A check drawn by the credit union on itself. The check is signed by an officer of the credit union or cashier and payable to a third party named by the member.
Certificate (Share Certificate)
A time deposit with a maturity date that generally pays higher dividend rates than other types of deposit accounts. Banks call them certificates of deposit while credit unions call them share certificates. Maturities can range from seven days to 10 years. Insured by the NCUA up to the maximum allowed by law. A penalty may be assessed if funds are withdrawn before the maturity date.
The balance in a deposit account, not including deposited items that have not yet been paid, or collected. This balance may be used to calculate interest payments, avoid monthly maintenance fees, etc. See also, ledger balance.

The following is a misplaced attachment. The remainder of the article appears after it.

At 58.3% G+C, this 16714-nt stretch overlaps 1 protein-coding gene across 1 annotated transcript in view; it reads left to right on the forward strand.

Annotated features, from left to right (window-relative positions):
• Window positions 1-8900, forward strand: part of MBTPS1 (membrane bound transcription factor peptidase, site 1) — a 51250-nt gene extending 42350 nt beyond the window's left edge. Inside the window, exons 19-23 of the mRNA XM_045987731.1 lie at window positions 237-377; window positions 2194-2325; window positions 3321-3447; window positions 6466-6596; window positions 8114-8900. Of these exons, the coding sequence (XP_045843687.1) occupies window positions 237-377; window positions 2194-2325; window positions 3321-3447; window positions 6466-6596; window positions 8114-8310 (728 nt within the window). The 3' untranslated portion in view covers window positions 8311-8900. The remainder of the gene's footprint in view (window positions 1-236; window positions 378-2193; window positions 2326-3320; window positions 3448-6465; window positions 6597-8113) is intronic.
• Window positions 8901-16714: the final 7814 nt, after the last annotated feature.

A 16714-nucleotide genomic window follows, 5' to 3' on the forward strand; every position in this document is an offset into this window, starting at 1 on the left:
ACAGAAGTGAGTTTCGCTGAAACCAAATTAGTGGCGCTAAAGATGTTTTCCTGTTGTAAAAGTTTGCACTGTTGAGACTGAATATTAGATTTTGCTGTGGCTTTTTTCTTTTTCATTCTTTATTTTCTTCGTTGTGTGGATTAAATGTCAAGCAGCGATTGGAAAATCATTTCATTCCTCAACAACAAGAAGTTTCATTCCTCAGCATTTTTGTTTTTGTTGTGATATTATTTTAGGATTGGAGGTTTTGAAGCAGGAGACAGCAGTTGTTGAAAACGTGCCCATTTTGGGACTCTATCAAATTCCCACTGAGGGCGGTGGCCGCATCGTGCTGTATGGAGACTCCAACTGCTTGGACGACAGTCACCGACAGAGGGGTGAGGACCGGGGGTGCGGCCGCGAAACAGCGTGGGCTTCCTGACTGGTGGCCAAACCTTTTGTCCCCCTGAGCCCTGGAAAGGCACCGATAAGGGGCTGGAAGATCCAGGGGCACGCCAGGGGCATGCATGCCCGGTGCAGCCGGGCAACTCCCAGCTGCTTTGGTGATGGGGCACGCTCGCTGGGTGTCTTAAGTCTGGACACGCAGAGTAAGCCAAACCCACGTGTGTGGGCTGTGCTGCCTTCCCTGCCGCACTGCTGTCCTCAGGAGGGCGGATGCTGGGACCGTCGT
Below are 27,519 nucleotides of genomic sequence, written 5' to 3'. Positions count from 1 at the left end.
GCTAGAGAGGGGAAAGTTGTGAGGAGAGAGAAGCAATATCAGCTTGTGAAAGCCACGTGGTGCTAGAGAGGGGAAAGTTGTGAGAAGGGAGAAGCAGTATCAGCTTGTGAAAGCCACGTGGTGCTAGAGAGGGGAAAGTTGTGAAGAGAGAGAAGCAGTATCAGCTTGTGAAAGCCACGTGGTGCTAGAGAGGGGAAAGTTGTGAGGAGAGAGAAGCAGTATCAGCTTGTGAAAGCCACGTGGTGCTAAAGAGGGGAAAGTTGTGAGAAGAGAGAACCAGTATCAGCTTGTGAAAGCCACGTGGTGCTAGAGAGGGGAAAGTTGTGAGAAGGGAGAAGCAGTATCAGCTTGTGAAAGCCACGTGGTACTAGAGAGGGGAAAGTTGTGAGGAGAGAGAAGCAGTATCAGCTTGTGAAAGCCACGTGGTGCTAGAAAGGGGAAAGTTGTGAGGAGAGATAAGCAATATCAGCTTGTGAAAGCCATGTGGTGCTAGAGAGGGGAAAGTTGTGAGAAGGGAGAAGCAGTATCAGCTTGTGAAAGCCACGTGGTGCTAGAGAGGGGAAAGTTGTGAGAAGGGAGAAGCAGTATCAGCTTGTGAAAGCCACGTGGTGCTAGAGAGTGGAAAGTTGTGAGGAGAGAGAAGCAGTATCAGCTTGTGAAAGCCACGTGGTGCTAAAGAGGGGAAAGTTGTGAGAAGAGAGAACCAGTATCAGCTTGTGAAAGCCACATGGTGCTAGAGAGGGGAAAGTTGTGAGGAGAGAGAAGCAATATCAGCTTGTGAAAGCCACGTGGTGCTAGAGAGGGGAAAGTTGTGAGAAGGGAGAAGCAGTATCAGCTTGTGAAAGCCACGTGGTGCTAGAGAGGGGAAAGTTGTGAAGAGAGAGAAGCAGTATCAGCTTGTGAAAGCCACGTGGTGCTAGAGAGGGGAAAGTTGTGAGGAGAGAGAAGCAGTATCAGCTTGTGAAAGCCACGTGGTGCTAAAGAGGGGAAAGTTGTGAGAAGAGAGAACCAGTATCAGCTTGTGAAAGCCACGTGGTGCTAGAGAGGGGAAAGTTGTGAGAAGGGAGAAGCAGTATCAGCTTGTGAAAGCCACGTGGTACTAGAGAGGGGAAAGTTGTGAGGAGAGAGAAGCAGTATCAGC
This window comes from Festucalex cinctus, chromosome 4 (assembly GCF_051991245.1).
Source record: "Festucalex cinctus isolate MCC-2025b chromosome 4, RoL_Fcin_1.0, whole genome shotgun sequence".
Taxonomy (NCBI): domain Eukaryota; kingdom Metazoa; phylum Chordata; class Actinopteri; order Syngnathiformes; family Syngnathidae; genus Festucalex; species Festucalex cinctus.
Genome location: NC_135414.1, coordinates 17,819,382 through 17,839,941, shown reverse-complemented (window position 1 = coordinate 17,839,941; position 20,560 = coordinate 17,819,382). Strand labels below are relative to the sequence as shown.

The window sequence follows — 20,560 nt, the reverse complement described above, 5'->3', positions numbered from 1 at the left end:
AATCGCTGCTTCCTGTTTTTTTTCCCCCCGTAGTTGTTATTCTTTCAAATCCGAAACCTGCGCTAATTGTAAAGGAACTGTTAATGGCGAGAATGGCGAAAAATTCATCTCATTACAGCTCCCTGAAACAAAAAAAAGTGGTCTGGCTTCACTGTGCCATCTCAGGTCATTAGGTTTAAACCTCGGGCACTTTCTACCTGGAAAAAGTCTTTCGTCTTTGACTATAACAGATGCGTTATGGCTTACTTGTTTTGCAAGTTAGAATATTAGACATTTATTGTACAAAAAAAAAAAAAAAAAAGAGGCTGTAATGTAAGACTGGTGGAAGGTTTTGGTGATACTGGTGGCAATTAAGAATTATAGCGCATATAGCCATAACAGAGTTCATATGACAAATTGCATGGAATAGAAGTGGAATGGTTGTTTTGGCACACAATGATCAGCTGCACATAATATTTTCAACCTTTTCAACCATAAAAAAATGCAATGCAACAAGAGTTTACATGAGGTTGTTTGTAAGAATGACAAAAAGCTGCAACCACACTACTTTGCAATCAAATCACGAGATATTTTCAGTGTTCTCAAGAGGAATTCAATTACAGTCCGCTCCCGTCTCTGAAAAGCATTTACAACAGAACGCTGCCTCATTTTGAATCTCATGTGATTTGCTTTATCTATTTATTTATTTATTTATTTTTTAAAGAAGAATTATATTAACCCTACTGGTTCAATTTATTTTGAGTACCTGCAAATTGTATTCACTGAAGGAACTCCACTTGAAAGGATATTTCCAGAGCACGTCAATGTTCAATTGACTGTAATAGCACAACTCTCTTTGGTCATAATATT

Compounding (or Compound Interest)
Interest added to interest previously earned on a principal balance. The more frequently interest is compounded, the higher the effective yield.
The person who signs on a credit agreement in addition to the primary applicant. This person is legally responsible for repayment of the debt.
A financial term that refers to an increase in a deposit account (such as a deposit made to the account). See also, debit.
A plastic card issued to an individual for the purpose of purchasing goods and services using credit; a credit limit is established for each card holder.
A member-owned financial institution, either state or federally chartered. Credit unions are often more competitive than banks and savings and loan associations because their nonprofit status makes their operating costs lower.